12. D. Bindel and M. Zworski, “Symmetry of Bound and Antibound States in the Semiclassical Limit,” Letters in Math Physics, vol. 81, no. 2, pp. 107–117, Aug. 2007.
    @article{2007-symmetry,
      author = {Bindel, David and Zworski, Maciej},
      title = {Symmetry of Bound and Antibound States in the Semiclassical Limit},
      journal = {Letters in Math Physics},
      volume = {81},
      number = {2},
      pages = {107--117},
      month = aug,
      year = {2007},
      doi = {10.1007/s11005-007-0178-7}
    }
    

    Abstract:

    Motivated by a recent numerical observation we show that in one dimensional scattering a barrier separating the interaction region from infinity implies approximate symmetry of bound and antibound states. We also outline the numerical procedure used for an efficient computation of one dimensional resonances.

  13. D. Bindel and S. Govindjee, “Elastic PMLs for Resonator Anchor Loss Simulation,” International Journal for Numerical Methods in Engineering, vol. 64, no. 6, pp. 789–818, Oct. 2005.
    @article{2005-ijnme,
      author = {Bindel, David and Govindjee, Sanjay},
      title = {Elastic {PMLs} for Resonator Anchor Loss Simulation},
      journal = {International Journal for Numerical Methods in Engineering},
      volume = {64},
      number = {6},
      pages = {789--818},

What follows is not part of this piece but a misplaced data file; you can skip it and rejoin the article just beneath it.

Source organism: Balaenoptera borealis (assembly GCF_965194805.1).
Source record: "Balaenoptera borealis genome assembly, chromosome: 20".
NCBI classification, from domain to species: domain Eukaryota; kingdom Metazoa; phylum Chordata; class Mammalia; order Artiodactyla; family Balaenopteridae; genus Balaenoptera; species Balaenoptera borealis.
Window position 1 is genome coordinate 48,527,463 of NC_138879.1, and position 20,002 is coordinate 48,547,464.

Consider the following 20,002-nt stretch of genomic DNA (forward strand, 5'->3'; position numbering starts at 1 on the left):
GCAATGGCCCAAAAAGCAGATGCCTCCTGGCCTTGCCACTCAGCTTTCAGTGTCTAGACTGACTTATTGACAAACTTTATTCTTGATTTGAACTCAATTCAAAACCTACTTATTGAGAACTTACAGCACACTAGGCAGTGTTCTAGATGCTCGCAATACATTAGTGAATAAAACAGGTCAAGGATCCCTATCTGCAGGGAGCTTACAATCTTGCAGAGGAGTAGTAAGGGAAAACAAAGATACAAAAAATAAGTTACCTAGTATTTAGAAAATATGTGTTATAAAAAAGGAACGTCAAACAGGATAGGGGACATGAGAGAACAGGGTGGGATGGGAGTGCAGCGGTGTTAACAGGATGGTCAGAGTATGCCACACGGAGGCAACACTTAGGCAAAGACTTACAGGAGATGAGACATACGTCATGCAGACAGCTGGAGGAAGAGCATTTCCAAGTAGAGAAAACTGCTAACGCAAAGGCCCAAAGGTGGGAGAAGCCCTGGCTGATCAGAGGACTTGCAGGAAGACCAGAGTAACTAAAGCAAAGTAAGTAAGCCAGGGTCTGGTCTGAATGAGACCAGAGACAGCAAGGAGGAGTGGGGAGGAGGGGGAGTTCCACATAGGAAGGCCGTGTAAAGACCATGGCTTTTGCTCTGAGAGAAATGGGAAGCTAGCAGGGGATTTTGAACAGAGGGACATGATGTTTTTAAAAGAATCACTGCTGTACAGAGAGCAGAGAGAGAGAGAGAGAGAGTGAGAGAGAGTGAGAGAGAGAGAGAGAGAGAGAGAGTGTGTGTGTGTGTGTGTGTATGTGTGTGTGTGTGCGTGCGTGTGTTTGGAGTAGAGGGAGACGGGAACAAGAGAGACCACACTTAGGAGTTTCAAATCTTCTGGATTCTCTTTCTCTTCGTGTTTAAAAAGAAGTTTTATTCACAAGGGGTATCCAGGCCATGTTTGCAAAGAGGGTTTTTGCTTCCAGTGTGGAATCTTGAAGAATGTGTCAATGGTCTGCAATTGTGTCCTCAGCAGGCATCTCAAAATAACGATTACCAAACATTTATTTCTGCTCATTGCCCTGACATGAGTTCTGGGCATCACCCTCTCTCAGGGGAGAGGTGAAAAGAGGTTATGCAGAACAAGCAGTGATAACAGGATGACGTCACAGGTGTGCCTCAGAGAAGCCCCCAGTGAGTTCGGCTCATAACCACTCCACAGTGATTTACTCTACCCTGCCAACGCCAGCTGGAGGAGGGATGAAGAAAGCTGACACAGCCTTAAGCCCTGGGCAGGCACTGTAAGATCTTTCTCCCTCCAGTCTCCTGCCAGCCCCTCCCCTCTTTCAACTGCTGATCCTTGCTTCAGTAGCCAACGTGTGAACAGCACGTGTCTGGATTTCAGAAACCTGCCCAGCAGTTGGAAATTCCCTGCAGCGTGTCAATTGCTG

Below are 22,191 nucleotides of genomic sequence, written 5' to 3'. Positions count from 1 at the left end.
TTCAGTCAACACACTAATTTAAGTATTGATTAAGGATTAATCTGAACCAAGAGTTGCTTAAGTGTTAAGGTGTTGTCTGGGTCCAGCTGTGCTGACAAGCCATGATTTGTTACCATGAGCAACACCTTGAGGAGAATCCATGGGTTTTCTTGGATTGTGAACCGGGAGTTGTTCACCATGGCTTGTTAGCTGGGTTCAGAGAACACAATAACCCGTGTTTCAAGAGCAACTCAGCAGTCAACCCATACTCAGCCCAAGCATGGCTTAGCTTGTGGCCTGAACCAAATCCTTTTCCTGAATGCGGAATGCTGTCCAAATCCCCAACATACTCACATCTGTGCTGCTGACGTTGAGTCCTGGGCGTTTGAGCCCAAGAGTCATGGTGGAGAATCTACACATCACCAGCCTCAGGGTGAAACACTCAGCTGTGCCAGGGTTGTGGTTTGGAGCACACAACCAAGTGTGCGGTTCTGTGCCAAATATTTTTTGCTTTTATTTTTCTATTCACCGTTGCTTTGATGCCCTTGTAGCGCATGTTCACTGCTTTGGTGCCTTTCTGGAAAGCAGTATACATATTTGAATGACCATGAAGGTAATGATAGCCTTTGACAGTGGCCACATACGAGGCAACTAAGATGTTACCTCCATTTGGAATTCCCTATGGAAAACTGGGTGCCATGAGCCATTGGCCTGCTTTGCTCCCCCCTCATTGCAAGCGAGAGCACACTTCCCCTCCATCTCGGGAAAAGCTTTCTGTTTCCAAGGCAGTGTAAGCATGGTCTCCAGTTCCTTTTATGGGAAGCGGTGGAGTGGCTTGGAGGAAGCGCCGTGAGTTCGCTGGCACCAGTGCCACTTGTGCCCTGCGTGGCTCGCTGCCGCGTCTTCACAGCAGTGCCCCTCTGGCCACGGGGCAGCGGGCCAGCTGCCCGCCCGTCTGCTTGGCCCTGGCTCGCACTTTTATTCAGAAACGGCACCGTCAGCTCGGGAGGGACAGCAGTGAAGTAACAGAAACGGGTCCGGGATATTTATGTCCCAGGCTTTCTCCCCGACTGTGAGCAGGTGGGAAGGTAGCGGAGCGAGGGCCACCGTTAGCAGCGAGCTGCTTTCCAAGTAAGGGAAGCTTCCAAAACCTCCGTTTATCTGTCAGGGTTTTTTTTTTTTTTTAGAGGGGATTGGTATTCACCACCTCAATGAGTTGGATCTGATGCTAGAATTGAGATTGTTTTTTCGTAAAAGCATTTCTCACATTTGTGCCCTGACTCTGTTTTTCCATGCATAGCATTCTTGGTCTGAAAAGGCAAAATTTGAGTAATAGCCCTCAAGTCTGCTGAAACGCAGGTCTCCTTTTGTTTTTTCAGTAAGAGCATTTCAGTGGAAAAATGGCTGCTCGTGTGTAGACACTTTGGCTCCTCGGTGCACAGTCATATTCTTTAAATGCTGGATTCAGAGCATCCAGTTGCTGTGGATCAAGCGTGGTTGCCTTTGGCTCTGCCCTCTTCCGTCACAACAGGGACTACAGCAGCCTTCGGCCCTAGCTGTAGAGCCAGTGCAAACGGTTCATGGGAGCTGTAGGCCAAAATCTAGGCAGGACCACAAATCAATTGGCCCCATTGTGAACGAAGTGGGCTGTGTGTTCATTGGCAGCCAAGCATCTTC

month = oct,
      year = {2005},
      doi = {10.1002/nme.1394}
    }
    

    Abstract:

    Electromechanical resonators and filters, such as quartz, ceramic, and surface-acoustic wave devices, are important signal-processing elements in communication systems. Over the past decade, there has been substantial progress in developing new types of miniaturized electromechanical resonators using microfabrication processes. For these micro-resonators to be viable they must have high and predictable quality factors ($Q$). Depending on scale and geometry, the energy losses that lower $Q$ may come from material damping, thermoelastic damping, air damping, or radiation of elastic waves from an anchor. Of these factors, anchor losses are the least understood because such losses are due to a complex radiation phenomena in a semi-infinite elastic half-space. Here, we describe how anchor losses can be accurately computed using an absorbing boundary based on a perfectly matched layer (PML) which absorbs incoming waves over a wide frequency range for any non-zero angle of incidence. We exploit the interpretation of the PML as a complex-valued change of coordinates to illustrate how one can come to a simpler finite element implementation than was given in its original presentations. We also examine the convergence and accuracy of the method, and give guidelines for how to choose the parameters effectively. As an example application, we compute the anchor loss in a micro disk resonator and compare it to experimental data. Our analysis illustrates a surprising mode-mixing phenomenon which can substantially affect the quality of resonance.

  14. D. Bindel, J. Demmel, W. Kahan, and O. Marques, “On Computing Givens Rotations Reliable and Efficiently,” ACM Transactions on Mathematical Software, vol. 28, no. 2, pp. 206–238, Jun. 2002.
    @article{2002-toms,